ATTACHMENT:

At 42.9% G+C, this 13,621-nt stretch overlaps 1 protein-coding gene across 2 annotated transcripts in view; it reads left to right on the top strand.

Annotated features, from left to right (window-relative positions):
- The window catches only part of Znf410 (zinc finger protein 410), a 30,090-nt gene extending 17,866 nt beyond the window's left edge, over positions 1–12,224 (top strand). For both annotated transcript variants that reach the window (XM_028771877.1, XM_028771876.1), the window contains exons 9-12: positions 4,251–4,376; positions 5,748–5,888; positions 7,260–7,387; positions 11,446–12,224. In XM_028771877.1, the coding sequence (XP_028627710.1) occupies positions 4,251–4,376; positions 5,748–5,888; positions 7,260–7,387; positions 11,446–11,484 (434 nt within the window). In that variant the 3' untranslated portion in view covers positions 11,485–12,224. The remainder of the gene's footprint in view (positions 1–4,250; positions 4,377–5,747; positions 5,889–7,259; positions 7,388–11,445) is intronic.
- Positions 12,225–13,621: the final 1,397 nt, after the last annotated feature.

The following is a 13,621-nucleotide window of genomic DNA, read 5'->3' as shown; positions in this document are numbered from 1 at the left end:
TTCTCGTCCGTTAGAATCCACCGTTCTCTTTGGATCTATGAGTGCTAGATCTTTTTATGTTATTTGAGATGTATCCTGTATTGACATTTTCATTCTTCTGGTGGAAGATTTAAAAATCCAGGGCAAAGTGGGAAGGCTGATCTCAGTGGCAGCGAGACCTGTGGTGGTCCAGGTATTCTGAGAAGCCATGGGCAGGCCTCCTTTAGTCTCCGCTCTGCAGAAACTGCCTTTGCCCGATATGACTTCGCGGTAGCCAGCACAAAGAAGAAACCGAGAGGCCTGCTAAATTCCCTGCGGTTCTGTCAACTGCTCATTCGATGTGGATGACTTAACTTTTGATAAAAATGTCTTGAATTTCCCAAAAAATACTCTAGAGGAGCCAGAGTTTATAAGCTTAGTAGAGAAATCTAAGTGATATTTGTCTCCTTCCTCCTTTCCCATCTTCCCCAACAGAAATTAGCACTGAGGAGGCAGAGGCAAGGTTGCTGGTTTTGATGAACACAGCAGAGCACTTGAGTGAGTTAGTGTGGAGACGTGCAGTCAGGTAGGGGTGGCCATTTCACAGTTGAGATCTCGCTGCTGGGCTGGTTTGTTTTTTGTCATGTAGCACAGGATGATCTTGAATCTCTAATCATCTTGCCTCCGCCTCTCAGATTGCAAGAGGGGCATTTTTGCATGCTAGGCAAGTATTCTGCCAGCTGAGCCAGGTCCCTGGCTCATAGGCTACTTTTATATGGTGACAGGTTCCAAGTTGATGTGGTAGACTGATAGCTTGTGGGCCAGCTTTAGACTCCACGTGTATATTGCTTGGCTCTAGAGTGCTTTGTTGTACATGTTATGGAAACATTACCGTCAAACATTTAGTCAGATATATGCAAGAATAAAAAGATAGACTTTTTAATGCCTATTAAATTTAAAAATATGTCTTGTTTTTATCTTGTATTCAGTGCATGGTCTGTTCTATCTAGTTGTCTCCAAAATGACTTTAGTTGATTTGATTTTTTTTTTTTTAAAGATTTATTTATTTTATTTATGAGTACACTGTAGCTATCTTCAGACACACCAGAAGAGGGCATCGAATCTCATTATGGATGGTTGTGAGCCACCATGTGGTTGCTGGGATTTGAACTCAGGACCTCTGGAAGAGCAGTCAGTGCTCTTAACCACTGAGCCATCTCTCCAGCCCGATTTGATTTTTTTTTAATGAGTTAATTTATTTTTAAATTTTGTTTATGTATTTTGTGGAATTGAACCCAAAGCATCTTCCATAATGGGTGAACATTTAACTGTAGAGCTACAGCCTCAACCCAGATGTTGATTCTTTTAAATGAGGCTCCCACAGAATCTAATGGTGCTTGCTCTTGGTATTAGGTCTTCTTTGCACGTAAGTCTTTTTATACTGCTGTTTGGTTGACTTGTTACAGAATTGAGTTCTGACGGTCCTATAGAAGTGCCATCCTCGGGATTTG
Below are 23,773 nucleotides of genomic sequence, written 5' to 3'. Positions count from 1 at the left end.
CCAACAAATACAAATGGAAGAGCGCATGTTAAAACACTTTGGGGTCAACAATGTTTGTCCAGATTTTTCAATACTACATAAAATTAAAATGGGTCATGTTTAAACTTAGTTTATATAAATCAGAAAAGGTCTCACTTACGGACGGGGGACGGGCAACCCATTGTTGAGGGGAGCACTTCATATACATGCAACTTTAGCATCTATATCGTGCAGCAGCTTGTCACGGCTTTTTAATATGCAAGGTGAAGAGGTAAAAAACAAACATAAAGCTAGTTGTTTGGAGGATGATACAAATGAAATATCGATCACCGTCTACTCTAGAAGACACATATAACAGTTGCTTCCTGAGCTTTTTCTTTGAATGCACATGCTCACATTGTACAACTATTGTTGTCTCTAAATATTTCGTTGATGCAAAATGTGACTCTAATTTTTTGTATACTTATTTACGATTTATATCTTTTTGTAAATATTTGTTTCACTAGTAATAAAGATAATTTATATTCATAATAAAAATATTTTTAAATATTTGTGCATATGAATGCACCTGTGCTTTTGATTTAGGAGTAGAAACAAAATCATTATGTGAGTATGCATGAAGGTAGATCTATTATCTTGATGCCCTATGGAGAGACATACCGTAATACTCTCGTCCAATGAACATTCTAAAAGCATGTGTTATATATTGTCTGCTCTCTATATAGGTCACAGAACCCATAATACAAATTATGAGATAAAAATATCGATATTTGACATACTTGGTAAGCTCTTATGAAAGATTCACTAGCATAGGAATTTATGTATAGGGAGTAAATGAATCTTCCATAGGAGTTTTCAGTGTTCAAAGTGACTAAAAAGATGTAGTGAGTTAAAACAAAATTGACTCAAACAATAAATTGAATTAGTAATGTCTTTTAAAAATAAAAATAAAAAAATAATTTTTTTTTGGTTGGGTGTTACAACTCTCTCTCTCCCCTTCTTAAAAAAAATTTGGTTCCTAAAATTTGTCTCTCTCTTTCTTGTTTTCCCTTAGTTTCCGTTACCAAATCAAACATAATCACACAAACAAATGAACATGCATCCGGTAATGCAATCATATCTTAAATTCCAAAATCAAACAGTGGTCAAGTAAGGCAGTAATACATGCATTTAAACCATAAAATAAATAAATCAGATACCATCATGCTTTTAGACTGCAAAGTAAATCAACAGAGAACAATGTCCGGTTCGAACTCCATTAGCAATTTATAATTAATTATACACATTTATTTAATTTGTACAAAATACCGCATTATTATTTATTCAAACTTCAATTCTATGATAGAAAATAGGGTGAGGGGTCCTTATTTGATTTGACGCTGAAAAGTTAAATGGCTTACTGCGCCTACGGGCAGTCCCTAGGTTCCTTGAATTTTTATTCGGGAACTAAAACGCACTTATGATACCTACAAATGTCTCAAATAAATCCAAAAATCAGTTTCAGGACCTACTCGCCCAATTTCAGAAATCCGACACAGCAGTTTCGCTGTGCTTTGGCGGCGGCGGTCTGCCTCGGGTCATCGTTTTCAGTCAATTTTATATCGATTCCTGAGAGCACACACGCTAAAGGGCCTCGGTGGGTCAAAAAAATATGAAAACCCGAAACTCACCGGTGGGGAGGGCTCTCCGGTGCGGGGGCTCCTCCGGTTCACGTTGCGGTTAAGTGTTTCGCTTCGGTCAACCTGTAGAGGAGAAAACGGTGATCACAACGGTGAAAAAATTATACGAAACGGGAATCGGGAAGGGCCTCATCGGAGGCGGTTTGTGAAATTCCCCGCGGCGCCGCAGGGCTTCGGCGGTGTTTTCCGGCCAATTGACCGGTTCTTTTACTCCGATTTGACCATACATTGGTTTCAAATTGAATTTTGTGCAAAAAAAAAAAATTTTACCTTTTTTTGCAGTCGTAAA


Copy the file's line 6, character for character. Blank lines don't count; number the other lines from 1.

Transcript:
TTCTCGTCCGTTAGAATCCACCGTTCTCTTTGGATCTATGAGTGCTAGATCTTTTTATGTTATTTGAGATGTATCCTGTATTGACATTTTCATTCTTCTGGTGGAAGATTTAAAAATCCAGGGCAAAGTGGGAAGGCTGATCTCAGTGGCAGCGAGACCTGTGGTGGTCCAGGTATTCTGAGAAGCCATGGGCAGGCCTCCTTTAGTCTCCGCTCTGCAGAAACTGCCTTTGCCCGATATGACTTCGCGGTAGCCAGCACAAAGAAGAAACCGAGAGGCCTGCTAAATTCCCTGCGGTTCTGTCAACTGCTCATTCGATGTGGATGACTTAACTTTTGATAAAAATGTCTTGAATTTCCCAAAAAATACTCTAGAGGAGCCAGAGTTTATAAGCTTAGTAGAGAAATCTAAGTGATATTTGTCTCCTTCCTCCTTTCCCATCTTCCCCAACAGAAATTAGCACTGAGGAGGCAGAGGCAAGGTTGCTGGTTTTGATGAACACAGCAGAGCACTTGAGTGAGTTAGTGTGGAGACGTGCAGTCAGGTAGGGGTGGCCATTTCACAGTTGAGATCTCGCTGCTGGGCTGGTTTGTTTTTTGTCATGTAGCACAGGATGATCTTGAATCTCTAATCATCTTGCCTCCGCCTCTCAGATTGCAAGAGGGGCATTTTTGCATGCTAGGCAAGTATTCTGCCAGCTGAGCCAGGTCCCTGGCTCATAGGCTACTTTTATATGGTGACAGGTTCCAAGTTGATGTGGTAGACTGATAGCTTGTGGGCCAGCTTTAGACTCCACGTGTATATTGCTTGGCTCTAGAGTGCTTTGTTGTACATGTTATGGAAACATTACCGTCAAACATTTAGTCAGATATATGCAAGAATAAAAAGATAGACTTTTTAATGCCTATTAAATTTAAAAATATGTCTTGTTTTTATCTTGTATTCAGTGCATGGTCTGTTCTATCTAGTTGTCTCCAAAATGACTTTAGTTGATTTGATTTTTTTTTTTTTAAAGATTTATTTATTTTATTTATGAGTACACTGTAGCTATCTTCAGACACACCAGAAGAGGGCATCGAATCTCATTATGGATGGTTGTGAGCCACCATGTGGTTGCTGGGATTTGAACTCAGGACCTCTGGAAGAGCAGTCAGTGCTCTTAACCACTGAGCCATCTCTCCAGCCCGATTTGATTTTTTTTTAATGAGTTAATTTATTTTTAAATTTTGTTTATGTATTTTGTGGAATTGAACCCAAAGCATCTTCCATAATGGGTGAACATTTAACTGTAGAGCTACAGCCTCAACCCAGATGTTGATTCTTTTAAATGAGGCTCCCACAGAATCTAATGGTGCTTGCTCTTGGTATTAGGTCTTCTTTGCACGTAAGTCTTTTTATACTGCTGTTTGGTTGACTTGTTACAGAATTGAGTTCTGACGGTCCTATAGAAGTGCCATCCTCGGGATTTG